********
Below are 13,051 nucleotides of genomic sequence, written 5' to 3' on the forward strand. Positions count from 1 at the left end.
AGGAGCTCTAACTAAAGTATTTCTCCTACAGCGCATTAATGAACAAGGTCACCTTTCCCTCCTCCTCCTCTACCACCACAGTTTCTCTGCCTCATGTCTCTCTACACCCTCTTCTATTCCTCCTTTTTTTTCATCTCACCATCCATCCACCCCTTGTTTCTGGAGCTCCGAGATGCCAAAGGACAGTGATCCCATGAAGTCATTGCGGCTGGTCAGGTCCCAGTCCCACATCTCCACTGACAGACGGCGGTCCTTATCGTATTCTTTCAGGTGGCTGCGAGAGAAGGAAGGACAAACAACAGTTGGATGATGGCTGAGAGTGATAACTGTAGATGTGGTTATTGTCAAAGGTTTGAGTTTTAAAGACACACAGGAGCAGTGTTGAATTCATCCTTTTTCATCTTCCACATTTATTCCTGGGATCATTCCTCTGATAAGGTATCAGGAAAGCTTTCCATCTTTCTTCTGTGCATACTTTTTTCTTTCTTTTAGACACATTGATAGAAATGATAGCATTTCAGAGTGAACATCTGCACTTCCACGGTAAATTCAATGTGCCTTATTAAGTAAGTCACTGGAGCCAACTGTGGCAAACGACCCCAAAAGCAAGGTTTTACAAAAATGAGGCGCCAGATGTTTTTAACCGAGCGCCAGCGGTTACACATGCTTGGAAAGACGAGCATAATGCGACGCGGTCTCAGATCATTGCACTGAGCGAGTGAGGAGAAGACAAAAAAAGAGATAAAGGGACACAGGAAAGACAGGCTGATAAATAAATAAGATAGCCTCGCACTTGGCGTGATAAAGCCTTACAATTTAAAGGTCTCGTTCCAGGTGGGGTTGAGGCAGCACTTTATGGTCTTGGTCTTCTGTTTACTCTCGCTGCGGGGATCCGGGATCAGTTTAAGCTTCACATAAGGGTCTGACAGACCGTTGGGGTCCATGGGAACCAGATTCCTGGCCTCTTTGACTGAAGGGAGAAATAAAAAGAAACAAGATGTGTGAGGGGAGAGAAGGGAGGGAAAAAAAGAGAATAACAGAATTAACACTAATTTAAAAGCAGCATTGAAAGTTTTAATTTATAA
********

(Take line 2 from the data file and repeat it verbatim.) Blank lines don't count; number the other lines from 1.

AGGAGCTCTAACTAAAGTATTTCTCCTACAGCGCATTAATGAACAAGGTCACCTTTCCCTCCTCCTCCTCTACCACCACAGTTTCTCTGCCTCATGTCTCTCTACACCCTCTTCTATTCCTCCTTTTTTTTCATCTCACCATCCATCCACCCCTTGTTTCTGGAGCTCCGAGATGCCAAAGGACAGTGATCCCATGAAGTCATTGCGGCTGGTCAGGTCCCAGTCCCACATCTCCACTGACAGACGGCGGTCCTTATCGTATTCTTTCAGGTGGCTGCGAGAGAAGGAAGGACAAACAACAGTTGGATGATGGCTGAGAGTGATAACTGTAGATGTGGTTATTGTCAAAGGTTTGAGTTTTAAAGACACACAGGAGCAGTGTTGAATTCATCCTTTTTCATCTTCCACATTTATTCCTGGGATCATTCCTCTGATAAGGTATCAGGAAAGCTTTCCATCTTTCTTCTGTGCATACTTTTTTCTTTCTTTTAGACACATTGATAGAAATGATAGCATTTCAGAGTGAACATCTGCACTTCCACGGTAAATTCAATGTGCCTTATTAAGTAAGTCACTGGAGCCAACTGTGGCAAACGACCCCAAAAGCAAGGTTTTACAAAAATGAGGCGCCAGATGTTTTTAACCGAGCGCCAGCGGTTACACATGCTTGGAAAGACGAGCATAATGCGACGCGGTCTCAGATCATTGCACTGAGCGAGTGAGGAGAAGACAAAAAAAGAGATAAAGGGACACAGGAAAGACAGGCTGATAAATAAATAAGATAGCCTCGCACTTGGCGTGATAAAGCCTTACAATTTAAAGGTCTCGTTCCAGGTGGGGTTGAGGCAGCACTTTATGGTCTTGGTCTTCTGTTTACTCTCGCTGCGGGGATCCGGGATCAGTTTAAGCTTCACATAAGGGTCTGACAGACCGTTGGGGTCCATGGGAACCAGATTCCTGGCCTCTTTGACTGAAGGGAGAAATAAAAAGAAACAAGATGTGTGAGGGGAGAGAAGGGAGGGAAAAAAAGAGAATAACAGAATTAACACTAATTTAAAAGCAGCATTGAAAGTTTTAATTTATAA